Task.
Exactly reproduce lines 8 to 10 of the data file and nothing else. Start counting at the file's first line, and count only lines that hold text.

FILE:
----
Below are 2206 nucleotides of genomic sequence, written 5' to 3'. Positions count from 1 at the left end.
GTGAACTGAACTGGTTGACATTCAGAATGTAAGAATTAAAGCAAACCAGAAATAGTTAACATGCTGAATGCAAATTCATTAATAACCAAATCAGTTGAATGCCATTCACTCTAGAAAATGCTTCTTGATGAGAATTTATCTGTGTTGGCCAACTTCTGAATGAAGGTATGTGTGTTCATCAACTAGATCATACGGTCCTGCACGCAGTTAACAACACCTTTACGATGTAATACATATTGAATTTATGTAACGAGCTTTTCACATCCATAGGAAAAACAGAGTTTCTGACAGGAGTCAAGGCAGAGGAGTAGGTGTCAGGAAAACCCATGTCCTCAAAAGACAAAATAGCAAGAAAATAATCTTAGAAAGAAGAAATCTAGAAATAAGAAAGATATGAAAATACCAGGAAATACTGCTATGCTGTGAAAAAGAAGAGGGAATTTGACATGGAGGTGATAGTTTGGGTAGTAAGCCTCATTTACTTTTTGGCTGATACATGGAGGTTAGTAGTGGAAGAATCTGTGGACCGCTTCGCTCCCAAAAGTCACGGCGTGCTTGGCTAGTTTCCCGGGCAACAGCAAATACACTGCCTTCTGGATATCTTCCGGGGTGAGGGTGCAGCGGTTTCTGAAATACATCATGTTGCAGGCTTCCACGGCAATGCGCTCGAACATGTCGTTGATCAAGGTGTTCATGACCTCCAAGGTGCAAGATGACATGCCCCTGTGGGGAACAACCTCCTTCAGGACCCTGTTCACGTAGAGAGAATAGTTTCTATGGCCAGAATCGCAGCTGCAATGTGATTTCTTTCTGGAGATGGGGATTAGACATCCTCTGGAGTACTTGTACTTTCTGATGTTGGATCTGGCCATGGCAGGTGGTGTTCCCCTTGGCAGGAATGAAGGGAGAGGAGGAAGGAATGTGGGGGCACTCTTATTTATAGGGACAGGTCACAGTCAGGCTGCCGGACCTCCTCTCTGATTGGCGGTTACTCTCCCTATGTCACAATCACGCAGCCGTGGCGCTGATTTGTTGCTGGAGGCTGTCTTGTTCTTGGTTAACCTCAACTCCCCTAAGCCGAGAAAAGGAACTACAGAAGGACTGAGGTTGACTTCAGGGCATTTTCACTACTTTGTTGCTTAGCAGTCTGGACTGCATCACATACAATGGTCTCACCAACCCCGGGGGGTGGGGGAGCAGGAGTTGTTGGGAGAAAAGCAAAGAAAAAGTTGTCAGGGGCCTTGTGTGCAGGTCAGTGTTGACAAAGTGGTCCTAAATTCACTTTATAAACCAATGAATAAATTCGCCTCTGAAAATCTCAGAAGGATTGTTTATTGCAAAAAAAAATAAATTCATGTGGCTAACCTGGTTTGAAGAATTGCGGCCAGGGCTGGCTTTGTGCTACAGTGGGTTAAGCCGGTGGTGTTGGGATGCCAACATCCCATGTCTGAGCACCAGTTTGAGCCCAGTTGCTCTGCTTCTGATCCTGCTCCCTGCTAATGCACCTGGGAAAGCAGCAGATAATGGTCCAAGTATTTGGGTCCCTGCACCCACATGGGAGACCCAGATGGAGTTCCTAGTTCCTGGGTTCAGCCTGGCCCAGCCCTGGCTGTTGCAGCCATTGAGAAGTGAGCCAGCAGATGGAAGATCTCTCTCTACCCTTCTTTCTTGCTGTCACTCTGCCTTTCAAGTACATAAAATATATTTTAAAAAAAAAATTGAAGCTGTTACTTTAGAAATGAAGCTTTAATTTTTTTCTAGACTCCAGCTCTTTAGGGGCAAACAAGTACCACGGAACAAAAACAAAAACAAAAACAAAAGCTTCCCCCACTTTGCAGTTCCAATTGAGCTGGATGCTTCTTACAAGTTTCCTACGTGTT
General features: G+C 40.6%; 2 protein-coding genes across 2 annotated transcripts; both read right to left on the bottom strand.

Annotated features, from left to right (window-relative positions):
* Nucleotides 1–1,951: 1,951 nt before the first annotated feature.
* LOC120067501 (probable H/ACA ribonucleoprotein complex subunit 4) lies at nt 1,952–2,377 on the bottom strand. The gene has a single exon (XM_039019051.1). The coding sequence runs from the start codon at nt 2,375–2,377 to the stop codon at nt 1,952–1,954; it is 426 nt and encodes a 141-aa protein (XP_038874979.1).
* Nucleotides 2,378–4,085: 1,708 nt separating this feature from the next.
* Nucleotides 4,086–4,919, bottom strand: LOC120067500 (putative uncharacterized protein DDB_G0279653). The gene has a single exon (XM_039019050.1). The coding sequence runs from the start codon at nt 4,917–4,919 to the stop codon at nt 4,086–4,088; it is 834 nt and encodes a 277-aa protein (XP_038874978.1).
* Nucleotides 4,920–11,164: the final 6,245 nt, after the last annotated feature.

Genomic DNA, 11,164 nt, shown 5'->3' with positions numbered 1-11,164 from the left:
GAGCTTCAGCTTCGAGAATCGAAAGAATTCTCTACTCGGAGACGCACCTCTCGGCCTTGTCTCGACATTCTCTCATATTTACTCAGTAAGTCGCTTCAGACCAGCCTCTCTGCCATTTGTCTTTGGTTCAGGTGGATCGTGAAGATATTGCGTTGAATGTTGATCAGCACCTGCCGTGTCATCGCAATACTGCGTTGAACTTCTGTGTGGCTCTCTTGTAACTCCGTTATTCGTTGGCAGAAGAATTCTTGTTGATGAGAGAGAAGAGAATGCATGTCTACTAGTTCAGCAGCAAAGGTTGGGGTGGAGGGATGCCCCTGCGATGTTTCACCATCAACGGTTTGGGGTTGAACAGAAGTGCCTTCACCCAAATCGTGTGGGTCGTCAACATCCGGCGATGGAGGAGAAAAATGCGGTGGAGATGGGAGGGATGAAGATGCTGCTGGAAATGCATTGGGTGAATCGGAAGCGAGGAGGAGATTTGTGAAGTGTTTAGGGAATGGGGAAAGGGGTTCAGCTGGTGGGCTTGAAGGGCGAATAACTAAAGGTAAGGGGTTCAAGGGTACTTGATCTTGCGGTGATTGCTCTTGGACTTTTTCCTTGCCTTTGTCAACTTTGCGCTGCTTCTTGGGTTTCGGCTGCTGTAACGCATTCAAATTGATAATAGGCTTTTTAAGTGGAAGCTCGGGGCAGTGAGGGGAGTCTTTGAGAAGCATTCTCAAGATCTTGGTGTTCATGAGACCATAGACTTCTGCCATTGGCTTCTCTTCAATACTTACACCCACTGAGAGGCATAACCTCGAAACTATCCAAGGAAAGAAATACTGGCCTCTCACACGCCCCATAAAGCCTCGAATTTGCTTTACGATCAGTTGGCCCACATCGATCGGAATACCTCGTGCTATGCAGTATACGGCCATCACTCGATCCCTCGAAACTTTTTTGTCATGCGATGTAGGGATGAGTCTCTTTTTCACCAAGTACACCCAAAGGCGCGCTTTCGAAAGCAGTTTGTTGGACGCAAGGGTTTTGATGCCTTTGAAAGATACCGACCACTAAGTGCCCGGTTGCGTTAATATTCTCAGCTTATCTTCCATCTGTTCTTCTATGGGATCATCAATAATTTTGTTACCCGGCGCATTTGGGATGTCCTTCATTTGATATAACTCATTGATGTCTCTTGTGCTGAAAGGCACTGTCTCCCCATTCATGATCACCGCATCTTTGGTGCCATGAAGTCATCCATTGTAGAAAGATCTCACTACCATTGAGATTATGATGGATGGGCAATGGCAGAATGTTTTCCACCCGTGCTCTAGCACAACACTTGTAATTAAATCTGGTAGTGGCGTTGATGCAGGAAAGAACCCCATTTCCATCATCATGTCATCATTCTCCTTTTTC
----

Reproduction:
* Nucleotides 4,086–4,919, bottom strand: LOC120067500 (putative uncharacterized protein DDB_G0279653). The gene has a single exon (XM_039019050.1). The coding sequence runs from the start codon at nt 4,917–4,919 to the stop codon at nt 4,086–4,088; it is 834 nt and encodes a 277-aa protein (XP_038874978.1).
* Nucleotides 4,920–11,164: the final 6,245 nt, after the last annotated feature.

Genomic DNA, 11,164 nt, shown 5'->3' with positions numbered 1-11,164 from the left: